BAD FOR HEALTH
Staying healthy involves making choices, such as which exercise to take and which foods to eat. Another choice is to avoid substances that are unhealthy. One important example is smoke from cigarettes and other forms of tobacco. The smoke contains many harmful substances. They include the drug nicotine, which is addictive and makes people want more of it, and also tars and other chemicals that cause cancers. On average, every cigarette smoked shortens the smoker’s life by seven to eleven minutes.
Another harmful drug is alcohol, which is found in beers, wines, and spirits. Too much alcohol damages the brain, liver and many other body parts. It also affects thinking, coordination and judgement, and so makes accidents and injuries more likely. There are also many drugs that have been made illegal because of their harmful effects on the body and mind.
The quality of thoughts, memories, emotions and other aspects of behaviour based in the mind is called mental health. Mental health can be upset by too much stress, anxiety, sadness or other problems. These can be relieved by setting aside time for rest and relaxation and also by talking to others. Physical exercise can help mental health too. It gives the mind something to think about, so it does not dwell on problems. It can also help people to feel less anxious and can raise self-esteem.
Staying healthy means avoiding illness. Most people have occasional minor illnesses such as coughs and colds. But any serious problem should be reported to a doctor straight away. The sooner a problem is identified and treated, the better the chances are of returning to health. Some people have regular health checks, which look for the early warning signs of disease.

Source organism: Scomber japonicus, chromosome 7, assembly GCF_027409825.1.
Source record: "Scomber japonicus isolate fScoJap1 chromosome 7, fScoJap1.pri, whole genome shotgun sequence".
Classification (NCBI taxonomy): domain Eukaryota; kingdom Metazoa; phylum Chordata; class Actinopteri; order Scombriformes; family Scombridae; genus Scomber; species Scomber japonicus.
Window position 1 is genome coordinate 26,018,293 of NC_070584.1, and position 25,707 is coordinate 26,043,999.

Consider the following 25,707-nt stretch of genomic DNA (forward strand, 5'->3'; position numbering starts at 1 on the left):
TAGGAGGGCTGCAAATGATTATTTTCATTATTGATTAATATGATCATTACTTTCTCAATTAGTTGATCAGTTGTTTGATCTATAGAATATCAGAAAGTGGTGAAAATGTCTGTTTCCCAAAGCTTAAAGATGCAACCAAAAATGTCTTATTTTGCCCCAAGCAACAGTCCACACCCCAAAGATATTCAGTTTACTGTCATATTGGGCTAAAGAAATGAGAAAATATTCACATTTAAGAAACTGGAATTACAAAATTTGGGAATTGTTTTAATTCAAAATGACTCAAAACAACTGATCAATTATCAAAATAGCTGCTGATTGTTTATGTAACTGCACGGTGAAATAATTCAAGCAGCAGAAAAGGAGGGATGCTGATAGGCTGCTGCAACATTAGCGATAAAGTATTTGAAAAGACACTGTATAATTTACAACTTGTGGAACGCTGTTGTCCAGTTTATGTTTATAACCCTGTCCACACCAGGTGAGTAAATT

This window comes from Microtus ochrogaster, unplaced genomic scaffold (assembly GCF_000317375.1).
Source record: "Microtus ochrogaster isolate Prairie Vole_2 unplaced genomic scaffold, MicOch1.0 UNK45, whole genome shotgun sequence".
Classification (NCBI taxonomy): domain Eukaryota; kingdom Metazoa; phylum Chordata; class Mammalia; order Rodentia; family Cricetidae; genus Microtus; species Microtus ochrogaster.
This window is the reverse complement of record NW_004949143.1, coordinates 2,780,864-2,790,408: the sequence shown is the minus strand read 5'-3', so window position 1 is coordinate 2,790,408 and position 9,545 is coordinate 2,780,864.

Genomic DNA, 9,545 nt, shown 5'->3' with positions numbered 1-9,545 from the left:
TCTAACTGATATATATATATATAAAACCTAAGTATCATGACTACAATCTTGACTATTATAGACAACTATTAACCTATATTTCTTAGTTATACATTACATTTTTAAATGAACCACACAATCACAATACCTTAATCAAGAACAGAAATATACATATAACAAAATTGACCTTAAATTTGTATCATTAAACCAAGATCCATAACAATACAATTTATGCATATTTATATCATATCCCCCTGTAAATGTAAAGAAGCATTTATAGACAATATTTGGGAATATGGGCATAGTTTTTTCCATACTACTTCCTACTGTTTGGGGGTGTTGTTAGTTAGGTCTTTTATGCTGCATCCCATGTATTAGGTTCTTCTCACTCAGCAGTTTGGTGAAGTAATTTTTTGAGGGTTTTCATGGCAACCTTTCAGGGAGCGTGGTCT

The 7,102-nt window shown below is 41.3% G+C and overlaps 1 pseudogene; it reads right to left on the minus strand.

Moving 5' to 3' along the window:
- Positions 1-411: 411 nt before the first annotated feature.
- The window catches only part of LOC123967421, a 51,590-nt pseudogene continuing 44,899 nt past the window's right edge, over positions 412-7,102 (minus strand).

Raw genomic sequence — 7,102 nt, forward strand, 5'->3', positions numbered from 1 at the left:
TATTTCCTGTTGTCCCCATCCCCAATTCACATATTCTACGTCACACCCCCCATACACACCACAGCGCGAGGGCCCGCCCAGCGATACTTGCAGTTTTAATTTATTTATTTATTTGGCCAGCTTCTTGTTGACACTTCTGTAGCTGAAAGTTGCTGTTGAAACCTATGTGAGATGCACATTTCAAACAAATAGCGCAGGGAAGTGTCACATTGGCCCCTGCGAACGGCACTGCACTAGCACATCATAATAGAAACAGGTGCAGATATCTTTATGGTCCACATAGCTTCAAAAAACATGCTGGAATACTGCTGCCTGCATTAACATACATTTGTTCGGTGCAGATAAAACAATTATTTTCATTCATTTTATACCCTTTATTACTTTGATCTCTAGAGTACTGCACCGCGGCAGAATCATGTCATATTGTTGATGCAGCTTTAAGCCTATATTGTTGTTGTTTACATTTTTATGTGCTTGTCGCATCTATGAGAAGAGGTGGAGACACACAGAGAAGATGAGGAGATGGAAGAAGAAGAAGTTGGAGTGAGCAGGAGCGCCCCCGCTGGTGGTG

MAKING THE BEST OF WHAT WE HAVE
Everyone is different. So everyone’s health is different. Some people are naturally more likely to catch illnesses such as coughs and colds, caused by germs. Health can be affected by inherited conditions, which are those passed from parents to children. Some other health problems cannot be prevented, for example, types of asthma. However, each of us can make the decision to accept our bodies and minds. Then we can care for ourselves so that we stay in the best possible health.
Did you know?
• You are much more likely to have a heart attack early in the day-between 7 a.m. and 9 a.m.-than at any other time.
• Young people should try to do moderate physical exercise for at least one hour every day. Walking, cycling and dancing all count. However, you should not exercise just after eating or if you are not very well.
• It is recommended that, as a part of a healthy diet, you should eat five different portions of fruit and vegetables every day.